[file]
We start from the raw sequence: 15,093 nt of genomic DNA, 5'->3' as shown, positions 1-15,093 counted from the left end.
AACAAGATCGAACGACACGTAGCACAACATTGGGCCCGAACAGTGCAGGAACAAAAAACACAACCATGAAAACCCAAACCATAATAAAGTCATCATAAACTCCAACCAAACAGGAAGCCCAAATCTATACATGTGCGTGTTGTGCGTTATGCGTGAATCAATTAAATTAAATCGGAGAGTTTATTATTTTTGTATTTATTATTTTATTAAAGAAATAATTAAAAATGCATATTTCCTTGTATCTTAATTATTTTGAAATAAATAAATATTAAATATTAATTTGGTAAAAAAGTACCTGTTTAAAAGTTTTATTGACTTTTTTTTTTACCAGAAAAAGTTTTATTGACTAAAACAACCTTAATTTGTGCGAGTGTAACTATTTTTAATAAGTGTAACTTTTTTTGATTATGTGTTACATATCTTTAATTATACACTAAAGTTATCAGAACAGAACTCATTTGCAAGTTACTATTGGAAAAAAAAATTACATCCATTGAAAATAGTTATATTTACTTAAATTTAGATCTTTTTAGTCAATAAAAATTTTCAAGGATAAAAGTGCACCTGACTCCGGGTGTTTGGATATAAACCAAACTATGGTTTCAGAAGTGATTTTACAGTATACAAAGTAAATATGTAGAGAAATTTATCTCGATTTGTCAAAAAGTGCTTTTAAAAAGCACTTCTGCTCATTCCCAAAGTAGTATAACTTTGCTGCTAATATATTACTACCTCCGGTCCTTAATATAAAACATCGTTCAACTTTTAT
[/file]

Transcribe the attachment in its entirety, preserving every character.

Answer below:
We start from the raw sequence: 15,093 nt of genomic DNA, 5'->3' as shown, positions 1-15,093 counted from the left end.
AACAAGATCGAACGACACGTAGCACAACATTGGGCCCGAACAGTGCAGGAACAAAAAACACAACCATGAAAACCCAAACCATAATAAAGTCATCATAAACTCCAACCAAACAGGAAGCCCAAATCTATACATGTGCGTGTTGTGCGTTATGCGTGAATCAATTAAATTAAATCGGAGAGTTTATTATTTTTGTATTTATTATTTTATTAAAGAAATAATTAAAAATGCATATTTCCTTGTATCTTAATTATTTTGAAATAAATAAATATTAAATATTAATTTGGTAAAAAAGTACCTGTTTAAAAGTTTTATTGACTTTTTTTTTTACCAGAAAAAGTTTTATTGACTAAAACAACCTTAATTTGTGCGAGTGTAACTATTTTTAATAAGTGTAACTTTTTTTGATTATGTGTTACATATCTTTAATTATACACTAAAGTTATCAGAACAGAACTCATTTGCAAGTTACTATTGGAAAAAAAAATTACATCCATTGAAAATAGTTATATTTACTTAAATTTAGATCTTTTTAGTCAATAAAAATTTTCAAGGATAAAAGTGCACCTGACTCCGGGTGTTTGGATATAAACCAAACTATGGTTTCAGAAGTGATTTTACAGTATACAAAGTAAATATGTAGAGAAATTTATCTCGATTTGTCAAAAAGTGCTTTTAAAAAGCACTTCTGCTCATTCCCAAAGTAGTATAACTTTGCTGCTAATATATTACTACCTCCGGTCCTTAATATAAAACATCGTTCAACTTTTAT